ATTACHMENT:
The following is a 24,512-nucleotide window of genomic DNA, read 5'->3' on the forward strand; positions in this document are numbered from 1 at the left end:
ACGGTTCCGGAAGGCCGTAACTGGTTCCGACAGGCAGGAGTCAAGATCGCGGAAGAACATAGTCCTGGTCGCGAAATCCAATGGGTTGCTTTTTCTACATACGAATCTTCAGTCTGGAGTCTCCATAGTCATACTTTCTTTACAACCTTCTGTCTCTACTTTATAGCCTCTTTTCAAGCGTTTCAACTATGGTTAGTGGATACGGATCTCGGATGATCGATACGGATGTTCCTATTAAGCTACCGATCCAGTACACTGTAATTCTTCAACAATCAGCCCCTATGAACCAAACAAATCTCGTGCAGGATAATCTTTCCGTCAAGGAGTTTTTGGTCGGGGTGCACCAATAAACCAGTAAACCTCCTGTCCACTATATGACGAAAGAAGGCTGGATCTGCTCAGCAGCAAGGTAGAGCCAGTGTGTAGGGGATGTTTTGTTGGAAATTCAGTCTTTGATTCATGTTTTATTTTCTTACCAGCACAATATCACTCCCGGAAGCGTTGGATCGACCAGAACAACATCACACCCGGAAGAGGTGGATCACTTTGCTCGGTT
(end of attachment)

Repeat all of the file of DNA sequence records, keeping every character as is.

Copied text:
The following is a 24,512-nucleotide window of genomic DNA, read 5'->3' on the forward strand; positions in this document are numbered from 1 at the left end:
ACGGTTCCGGAAGGCCGTAACTGGTTCCGACAGGCAGGAGTCAAGATCGCGGAAGAACATAGTCCTGGTCGCGAAATCCAATGGGTTGCTTTTTCTACATACGAATCTTCAGTCTGGAGTCTCCATAGTCATACTTTCTTTACAACCTTCTGTCTCTACTTTATAGCCTCTTTTCAAGCGTTTCAACTATGGTTAGTGGATACGGATCTCGGATGATCGATACGGATGTTCCTATTAAGCTACCGATCCAGTACACTGTAATTCTTCAACAATCAGCCCCTATGAACCAAACAAATCTCGTGCAGGATAATCTTTCCGTCAAGGAGTTTTTGGTCGGGGTGCACCAATAAACCAGTAAACCTCCTGTCCACTATATGACGAAAGAAGGCTGGATCTGCTCAGCAGCAAGGTAGAGCCAGTGTGTAGGGGATGTTTTGTTGGAAATTCAGTCTTTGATTCATGTTTTATTTTCTTACCAGCACAATATCACTCCCGGAAGCGTTGGATCGACCAGAACAACATCACACCCGGAAGAGGTGGATCACTTTGCTCGGTT